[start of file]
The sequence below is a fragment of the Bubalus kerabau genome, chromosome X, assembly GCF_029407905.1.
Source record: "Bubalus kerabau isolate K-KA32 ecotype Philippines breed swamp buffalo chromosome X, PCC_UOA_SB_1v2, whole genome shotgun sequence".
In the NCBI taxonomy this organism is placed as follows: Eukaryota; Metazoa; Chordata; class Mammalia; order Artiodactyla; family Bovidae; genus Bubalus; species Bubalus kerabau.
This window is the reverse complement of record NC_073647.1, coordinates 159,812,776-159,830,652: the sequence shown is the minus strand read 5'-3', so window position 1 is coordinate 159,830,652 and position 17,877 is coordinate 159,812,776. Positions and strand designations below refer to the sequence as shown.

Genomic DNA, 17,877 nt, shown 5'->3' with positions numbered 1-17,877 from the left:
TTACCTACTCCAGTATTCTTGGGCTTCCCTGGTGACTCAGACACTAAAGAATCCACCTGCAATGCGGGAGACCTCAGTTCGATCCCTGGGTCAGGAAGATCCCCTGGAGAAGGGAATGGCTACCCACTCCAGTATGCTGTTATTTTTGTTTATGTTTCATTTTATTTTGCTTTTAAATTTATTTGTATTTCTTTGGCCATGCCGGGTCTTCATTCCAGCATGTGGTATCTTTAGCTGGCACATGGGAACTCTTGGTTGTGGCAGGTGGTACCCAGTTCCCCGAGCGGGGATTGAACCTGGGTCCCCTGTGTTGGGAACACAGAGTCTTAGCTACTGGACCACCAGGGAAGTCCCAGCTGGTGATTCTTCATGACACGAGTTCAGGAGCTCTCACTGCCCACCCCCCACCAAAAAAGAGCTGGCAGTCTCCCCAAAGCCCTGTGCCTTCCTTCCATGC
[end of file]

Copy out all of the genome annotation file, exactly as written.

The sequence below is a fragment of the Bubalus kerabau genome, chromosome X, assembly GCF_029407905.1.
Source record: "Bubalus kerabau isolate K-KA32 ecotype Philippines breed swamp buffalo chromosome X, PCC_UOA_SB_1v2, whole genome shotgun sequence".
In the NCBI taxonomy this organism is placed as follows: Eukaryota; Metazoa; Chordata; class Mammalia; order Artiodactyla; family Bovidae; genus Bubalus; species Bubalus kerabau.
This window is the reverse complement of record NC_073647.1, coordinates 159,812,776-159,830,652: the sequence shown is the minus strand read 5'-3', so window position 1 is coordinate 159,830,652 and position 17,877 is coordinate 159,812,776. Positions and strand designations below refer to the sequence as shown.

Genomic DNA, 17,877 nt, shown 5'->3' with positions numbered 1-17,877 from the left:
TTACCTACTCCAGTATTCTTGGGCTTCCCTGGTGACTCAGACACTAAAGAATCCACCTGCAATGCGGGAGACCTCAGTTCGATCCCTGGGTCAGGAAGATCCCCTGGAGAAGGGAATGGCTACCCACTCCAGTATGCTGTTATTTTTGTTTATGTTTCATTTTATTTTGCTTTTAAATTTATTTGTATTTCTTTGGCCATGCCGGGTCTTCATTCCAGCATGTGGTATCTTTAGCTGGCACATGGGAACTCTTGGTTGTGGCAGGTGGTACCCAGTTCCCCGAGCGGGGATTGAACCTGGGTCCCCTGTGTTGGGAACACAGAGTCTTAGCTACTGGACCACCAGGGAAGTCCCAGCTGGTGATTCTTCATGACACGAGTTCAGGAGCTCTCACTGCCCACCCCCCACCAAAAAAGAGCTGGCAGTCTCCCCAAAGCCCTGTGCCTTCCTTCCATGC